Review: Christopher Robin May Not Be Essential Viewing, But There’s a Heart To It

Unlike last year’s Goodbye Christopher Robin, which was an account of the circumstances that led to A.A. Milne creating the Winnie-the-Pooh character, this week’s Christopher Robin is a fictional story about the boy from the stories after he’s grown up, fought in World War II, got married and had a child of his own. But most importantly, he’s forgotten the Hundred Acre Wood and all of the creatures—some stuffed animals, some actual woodland ones—that he befriended as a child, as more pressing and adult concerns crowd his world.

Directed by Marc Forster (Finding Neverland, The Kite Runner), the film is a meditation on the perils of growing older and leaving behind the places and mental space that made you happy, relaxed and eager for each new day to begin.

Christopher Robin Image courtesy of Disney

On the surface, this may not sound like much of a children’s film. But there’s also an adventure element to Christopher Robin (not unlike another very popular, bear-centric family film of late) that should keep the kids entertained to a degree. Ewan McGregor stars as the adult Christopher Robin, who has grown up to occupy the very exciting job of efficiency expert at a luggage company that is facing some serious cutbacks.His boss (Mark Gatiss) is threatening to fire many of Christopher's co-workers if he doesn’t spend the weekend figuring out where other non-employee cuts can be made in the budget, which means that once again, Christopher has to put on hold a planned weekend outing with his wife Evelyn (Hayley Atwell) and daughter Madeline (Bronte Carmichael), who decide to go without him.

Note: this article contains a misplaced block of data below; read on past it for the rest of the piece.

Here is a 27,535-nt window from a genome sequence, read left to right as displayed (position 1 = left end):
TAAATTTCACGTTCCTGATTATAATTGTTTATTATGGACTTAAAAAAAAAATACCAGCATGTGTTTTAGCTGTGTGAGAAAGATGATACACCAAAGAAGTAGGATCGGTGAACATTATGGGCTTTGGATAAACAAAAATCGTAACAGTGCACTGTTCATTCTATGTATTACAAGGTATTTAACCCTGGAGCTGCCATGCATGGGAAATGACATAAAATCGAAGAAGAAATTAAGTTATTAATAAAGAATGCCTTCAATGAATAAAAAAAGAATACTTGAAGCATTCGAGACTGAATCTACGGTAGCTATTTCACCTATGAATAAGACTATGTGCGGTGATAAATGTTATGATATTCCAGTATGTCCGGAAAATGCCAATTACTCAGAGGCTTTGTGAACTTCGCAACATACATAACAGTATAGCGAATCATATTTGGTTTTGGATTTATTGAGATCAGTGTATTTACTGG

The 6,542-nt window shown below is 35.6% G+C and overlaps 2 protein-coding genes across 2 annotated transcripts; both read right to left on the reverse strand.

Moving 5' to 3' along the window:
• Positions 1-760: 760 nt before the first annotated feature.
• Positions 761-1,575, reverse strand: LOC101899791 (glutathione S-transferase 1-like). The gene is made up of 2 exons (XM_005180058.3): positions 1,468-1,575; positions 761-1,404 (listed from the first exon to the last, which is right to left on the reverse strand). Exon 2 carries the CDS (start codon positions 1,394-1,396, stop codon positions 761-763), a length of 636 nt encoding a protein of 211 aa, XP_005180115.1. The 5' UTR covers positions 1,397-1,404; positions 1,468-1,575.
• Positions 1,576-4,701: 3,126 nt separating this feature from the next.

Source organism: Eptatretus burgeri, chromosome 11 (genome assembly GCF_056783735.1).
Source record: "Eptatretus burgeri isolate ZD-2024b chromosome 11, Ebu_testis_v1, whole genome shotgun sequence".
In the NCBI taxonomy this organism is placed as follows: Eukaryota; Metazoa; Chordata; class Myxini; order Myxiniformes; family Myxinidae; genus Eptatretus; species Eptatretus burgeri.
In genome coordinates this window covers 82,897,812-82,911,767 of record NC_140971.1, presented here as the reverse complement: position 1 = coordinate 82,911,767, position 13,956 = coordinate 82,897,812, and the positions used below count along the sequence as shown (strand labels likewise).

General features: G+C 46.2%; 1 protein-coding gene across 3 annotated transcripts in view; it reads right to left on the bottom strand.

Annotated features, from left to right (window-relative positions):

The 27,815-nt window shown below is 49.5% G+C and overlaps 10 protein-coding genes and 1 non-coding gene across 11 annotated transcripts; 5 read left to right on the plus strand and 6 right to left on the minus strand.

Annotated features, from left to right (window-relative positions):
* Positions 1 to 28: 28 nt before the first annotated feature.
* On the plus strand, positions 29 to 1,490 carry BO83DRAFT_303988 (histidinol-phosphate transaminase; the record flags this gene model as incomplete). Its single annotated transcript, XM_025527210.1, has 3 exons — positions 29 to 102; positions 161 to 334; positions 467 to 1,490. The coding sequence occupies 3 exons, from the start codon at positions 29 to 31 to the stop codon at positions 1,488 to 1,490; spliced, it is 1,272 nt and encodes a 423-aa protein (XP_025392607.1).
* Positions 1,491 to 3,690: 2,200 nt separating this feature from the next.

Meanwhile back in the Hundred Acre Wood, Pooh wakes up one morning to find that all of his friends are gone. There are a few moments in the movie that get surprisingly dark and melancholy, and Pooh’s loneliness in this moment is palpable. He crawls through a secret door, which puts him in a London park, right across the street from where Christopher lives, and the two are reunited. We’re not sure at first if or how other people see Pooh (does he look like a regular stuffed bear that only Christopher can hear talk?), and Christopher certainly thinks he’s snapped when Pooh shows up in his life again. But eventually it becomes clear that, while Pooh has come to bring Christopher Robin back to the Wood to help find his old friends, Pooh is also there to save his playmate from falling all the way down the dreaded pit of adulthood.

Pooh and the other animal characters are rendered to look like talking stuffed or real animals, and the effects and interaction between them and humans and their environments is impressive, as is the voice cast, which includes Jim Cummings as Pooh and Tigger (he’s been doing those voices for decades in the cartoons), Brad Garrett as Eeyore, Toby Jones as Owl, Peter Capaldi as Rabbit, Sophie Okonedo as Kanga, and Nick Mohammed as Piglet, among others. To see these creatures taken from the Wood and into the London environment is so strange and hilarious that this fish-out-of-water element of the film is some of the funniest material. And once we realize that everyone in the film can see and hear these creatures, it becomes a very different kind of fantasy story, in which nearly every human character freaks out when they witness the impossible.